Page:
The next in my series of common runners' injuries is Iliotibial (IT) Band Syndrome. I have no personal experience with this one, but Know some of you that do. It is one of the leading causes of lateral knee pain in runners. The iliotibial band is a superficial thickening of tissue on the outside of the thigh, extending from the outside of the pelvis, over the hip and knee, and inserting just below the knee. The band is crucial to stabilizing the knee during running, moving from behind the femur to the front of it during the gait cycle. The continual rubbing of the band over the bone, combined with repeated flexion and extension of the knee during running can cause the area to become inflamed or the band itself may become irritated.
Symptoms -- These range from a stinging sensation just above the knee joint on the outside of the knee or along the entire length of the iliotibial band to swelling, to a thickening of tissue at the point where the band moves over the femur. The pain may not occur immediately, but will worsen during activity when the foot strikes the ground if you overstride or run downhill and may persist afterward. A single workout of excessive distance or a rapid increase in weekly mileage can aggravate the condition.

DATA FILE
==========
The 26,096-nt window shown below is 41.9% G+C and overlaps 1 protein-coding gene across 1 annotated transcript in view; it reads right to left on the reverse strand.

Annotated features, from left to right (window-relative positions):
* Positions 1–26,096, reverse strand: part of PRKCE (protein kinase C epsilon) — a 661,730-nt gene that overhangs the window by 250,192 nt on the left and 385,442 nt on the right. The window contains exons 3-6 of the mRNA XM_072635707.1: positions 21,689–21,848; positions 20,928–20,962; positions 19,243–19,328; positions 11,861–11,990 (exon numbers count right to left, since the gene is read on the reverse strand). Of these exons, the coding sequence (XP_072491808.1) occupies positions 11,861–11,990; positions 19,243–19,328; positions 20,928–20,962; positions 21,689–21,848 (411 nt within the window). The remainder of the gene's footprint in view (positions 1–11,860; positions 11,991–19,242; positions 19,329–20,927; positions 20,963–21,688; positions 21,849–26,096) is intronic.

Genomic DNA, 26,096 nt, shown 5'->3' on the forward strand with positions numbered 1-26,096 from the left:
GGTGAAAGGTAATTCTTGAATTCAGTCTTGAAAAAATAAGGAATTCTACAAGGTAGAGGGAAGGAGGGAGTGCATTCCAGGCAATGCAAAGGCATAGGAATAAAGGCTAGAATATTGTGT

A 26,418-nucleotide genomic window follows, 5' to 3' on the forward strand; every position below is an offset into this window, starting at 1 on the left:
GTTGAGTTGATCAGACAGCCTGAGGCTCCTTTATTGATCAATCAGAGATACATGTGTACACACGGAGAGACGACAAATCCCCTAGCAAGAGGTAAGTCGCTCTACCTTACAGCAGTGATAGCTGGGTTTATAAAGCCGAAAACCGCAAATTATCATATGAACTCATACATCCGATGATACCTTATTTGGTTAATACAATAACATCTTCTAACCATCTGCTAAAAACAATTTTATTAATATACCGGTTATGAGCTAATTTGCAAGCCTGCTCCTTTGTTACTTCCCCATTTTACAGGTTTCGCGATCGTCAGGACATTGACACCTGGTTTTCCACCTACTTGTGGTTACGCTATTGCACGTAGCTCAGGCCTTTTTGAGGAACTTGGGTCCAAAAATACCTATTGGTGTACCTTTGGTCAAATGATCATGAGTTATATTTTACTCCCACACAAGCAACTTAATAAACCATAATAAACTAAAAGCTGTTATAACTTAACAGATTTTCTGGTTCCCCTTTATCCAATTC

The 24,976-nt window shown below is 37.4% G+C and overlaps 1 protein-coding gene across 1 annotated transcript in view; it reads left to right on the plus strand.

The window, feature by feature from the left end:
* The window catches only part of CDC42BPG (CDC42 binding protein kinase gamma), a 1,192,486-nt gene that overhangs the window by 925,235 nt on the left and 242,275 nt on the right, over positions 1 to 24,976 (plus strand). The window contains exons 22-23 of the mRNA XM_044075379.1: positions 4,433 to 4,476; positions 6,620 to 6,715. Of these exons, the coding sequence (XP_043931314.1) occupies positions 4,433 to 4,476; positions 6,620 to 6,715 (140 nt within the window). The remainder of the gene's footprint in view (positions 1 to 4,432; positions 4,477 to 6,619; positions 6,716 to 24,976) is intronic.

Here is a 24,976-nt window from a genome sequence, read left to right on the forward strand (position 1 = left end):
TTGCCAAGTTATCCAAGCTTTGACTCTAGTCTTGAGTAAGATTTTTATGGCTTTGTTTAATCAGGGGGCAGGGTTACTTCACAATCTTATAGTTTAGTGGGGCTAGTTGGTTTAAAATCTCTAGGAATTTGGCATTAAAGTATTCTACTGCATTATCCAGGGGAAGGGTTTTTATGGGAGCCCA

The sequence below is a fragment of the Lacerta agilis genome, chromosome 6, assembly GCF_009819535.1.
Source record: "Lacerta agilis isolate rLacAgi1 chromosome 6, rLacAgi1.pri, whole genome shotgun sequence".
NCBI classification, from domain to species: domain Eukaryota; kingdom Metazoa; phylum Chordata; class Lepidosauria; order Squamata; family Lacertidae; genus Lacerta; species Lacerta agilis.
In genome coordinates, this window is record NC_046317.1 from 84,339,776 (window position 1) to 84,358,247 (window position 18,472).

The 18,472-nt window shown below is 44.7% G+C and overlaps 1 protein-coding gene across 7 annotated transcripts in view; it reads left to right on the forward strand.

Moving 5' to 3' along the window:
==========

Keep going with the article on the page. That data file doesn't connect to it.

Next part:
Causes of Injury -- IT Band Syndrome is the result of both poor training habits and anatomical abnormalities.
Short-Term (acute) Treatment -- To treat problems resulting from poor training:
Long Term (chronic) Treatment -- To treat abnormalities such as natural tightness in the band:
Both structural and functional problems need to be considered when treating Iliotibial Band Syndrome.
Well, I hope this information has given everyone some education on this common runner's injury. As always, prevention is the key, so train smart and pay attention to what your body is telling you. Happy trails!